So now I’m turning over a new leaf. I’m not saying I won’t feel blah or purposeless again. But I am going to stop hounding myself and practice gratitude. I mean, if I really think about it, in place of intellect I have found the deepest love humanly possible, the patience I never thought I had, and the gratitude and compassion that comes when you have two amazing souls to raise.
As this mom blogger put it: I Could Have Been Anything, But I Am A Mother First.
No doubt my kids have made me a better person even if my mind seems more mushy. I wouldn’t trade this time for anything. And I’m happy to toast to it, too.
Having said all that, if you have any other ideas on keeping your brain cells intact, please let me know. I’m thinking Sudoku can only take me so far…
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brain, brain turned to mush, first 5 years, gratitude, intellectual stimulation, mommy brain, Worlds Mom Blog | Categories:
Fearless Feisty Mama, Milestone Monday, Mom Situations, Moving to Los Angeles, Must Read
Tuesday, September 10th, 2013
The smell of fall invokes motivating emotions in me. On the east coast it is the smell of football season, leaves changing, school starting. It always makes me want to recharge my batteries, clean my house, get a new haircut, find new recipes, exercise more. In other words, that smell inspires me to reset all my buttons and start anew. Except, now I live in LA where leaves don’t change and fall doesn’t kick in until November. Emmett doesn’t go to school and Fia’s didn’t start until this week.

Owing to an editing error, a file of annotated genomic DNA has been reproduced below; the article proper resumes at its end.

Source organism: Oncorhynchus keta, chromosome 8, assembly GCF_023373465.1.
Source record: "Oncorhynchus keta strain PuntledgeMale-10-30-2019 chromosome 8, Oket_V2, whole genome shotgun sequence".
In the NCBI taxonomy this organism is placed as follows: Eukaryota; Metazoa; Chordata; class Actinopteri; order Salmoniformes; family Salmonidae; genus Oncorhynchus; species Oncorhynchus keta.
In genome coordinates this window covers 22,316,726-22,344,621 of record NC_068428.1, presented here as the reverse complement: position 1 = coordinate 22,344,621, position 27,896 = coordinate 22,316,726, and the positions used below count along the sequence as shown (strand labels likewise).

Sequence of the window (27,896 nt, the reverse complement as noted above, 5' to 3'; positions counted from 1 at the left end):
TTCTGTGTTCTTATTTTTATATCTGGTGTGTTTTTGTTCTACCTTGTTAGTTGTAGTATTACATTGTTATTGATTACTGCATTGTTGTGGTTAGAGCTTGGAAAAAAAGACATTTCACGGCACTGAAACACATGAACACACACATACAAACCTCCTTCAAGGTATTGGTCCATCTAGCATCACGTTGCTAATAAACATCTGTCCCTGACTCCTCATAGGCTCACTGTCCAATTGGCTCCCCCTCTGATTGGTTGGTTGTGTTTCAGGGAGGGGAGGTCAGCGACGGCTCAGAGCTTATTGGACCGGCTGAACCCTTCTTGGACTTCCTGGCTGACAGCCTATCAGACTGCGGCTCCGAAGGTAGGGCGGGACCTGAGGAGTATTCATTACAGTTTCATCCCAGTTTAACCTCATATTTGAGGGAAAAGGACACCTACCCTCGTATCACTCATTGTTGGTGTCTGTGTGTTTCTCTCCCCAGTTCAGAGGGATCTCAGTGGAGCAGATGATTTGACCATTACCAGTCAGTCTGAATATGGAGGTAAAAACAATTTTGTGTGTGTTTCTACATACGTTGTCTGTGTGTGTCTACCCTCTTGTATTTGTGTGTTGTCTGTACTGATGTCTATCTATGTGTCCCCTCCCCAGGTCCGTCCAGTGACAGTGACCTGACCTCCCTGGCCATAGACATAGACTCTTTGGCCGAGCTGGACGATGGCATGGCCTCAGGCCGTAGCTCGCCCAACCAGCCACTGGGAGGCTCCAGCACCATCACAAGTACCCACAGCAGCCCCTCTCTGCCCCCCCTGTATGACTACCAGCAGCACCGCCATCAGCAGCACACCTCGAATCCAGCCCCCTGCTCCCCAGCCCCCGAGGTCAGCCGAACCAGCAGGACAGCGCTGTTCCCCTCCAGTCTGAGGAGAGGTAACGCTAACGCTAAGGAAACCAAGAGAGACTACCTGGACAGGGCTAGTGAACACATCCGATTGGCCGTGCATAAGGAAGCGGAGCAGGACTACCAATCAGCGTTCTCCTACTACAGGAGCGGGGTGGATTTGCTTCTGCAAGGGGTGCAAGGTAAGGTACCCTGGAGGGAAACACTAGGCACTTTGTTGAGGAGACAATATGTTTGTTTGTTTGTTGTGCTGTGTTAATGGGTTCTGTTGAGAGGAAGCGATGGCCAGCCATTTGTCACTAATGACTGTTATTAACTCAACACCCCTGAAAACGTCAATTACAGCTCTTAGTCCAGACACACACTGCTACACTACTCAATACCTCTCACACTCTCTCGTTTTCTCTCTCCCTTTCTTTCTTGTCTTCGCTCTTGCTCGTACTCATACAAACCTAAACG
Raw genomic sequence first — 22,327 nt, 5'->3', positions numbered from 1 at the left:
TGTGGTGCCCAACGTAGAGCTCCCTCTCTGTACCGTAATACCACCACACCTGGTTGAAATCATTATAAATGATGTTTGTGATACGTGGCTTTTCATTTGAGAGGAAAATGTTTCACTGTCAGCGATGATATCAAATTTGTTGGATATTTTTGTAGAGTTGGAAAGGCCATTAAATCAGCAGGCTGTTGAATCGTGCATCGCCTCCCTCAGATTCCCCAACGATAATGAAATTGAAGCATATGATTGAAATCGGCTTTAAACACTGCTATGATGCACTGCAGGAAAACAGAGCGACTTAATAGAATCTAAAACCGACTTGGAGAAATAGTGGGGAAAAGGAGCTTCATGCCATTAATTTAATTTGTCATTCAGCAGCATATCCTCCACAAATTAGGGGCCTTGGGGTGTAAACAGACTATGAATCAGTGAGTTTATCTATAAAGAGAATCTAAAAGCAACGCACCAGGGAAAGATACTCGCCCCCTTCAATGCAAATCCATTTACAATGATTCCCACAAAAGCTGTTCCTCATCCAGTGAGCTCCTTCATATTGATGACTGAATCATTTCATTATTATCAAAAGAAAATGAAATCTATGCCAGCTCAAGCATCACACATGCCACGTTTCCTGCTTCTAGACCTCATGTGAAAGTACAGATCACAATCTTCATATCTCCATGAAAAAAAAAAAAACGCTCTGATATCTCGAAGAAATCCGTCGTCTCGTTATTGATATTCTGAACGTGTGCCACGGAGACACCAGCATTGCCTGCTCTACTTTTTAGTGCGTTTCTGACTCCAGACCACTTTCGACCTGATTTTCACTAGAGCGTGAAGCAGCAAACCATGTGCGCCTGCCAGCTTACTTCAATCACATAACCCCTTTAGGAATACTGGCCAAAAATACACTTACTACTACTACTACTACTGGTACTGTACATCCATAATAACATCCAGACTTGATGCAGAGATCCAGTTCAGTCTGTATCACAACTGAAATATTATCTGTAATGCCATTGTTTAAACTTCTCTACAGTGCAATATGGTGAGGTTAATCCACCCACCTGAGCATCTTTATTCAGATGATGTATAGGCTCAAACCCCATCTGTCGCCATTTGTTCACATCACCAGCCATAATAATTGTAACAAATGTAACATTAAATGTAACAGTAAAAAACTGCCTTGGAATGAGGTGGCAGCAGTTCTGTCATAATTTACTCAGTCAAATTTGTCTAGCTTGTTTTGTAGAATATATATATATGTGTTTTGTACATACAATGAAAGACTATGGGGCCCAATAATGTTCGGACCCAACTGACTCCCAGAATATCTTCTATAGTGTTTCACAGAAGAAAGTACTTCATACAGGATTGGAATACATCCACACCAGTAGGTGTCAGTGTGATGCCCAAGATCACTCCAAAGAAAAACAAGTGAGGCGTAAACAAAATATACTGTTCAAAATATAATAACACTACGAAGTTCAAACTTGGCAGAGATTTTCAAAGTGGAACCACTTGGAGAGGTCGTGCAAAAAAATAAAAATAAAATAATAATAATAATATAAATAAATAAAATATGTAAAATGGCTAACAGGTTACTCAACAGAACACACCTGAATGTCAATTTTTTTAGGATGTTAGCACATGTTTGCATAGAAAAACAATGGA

From afar, I’ve been watching all the fanfare of the first day of school. Friends posting on Facebook, their kids posing with lunchboxes and backpacks. I craved that fall feeling, but it just wasn’t happening. Instead, I’ve been battling 100-degree heat in a non air-conditioned house. I’ve been exhausting the options on entertaining my kids while trying to retain my sanity. I’ve been full of anticipation for days, weeks–even months–about Fia starting a new school and our family getting a new schedule down.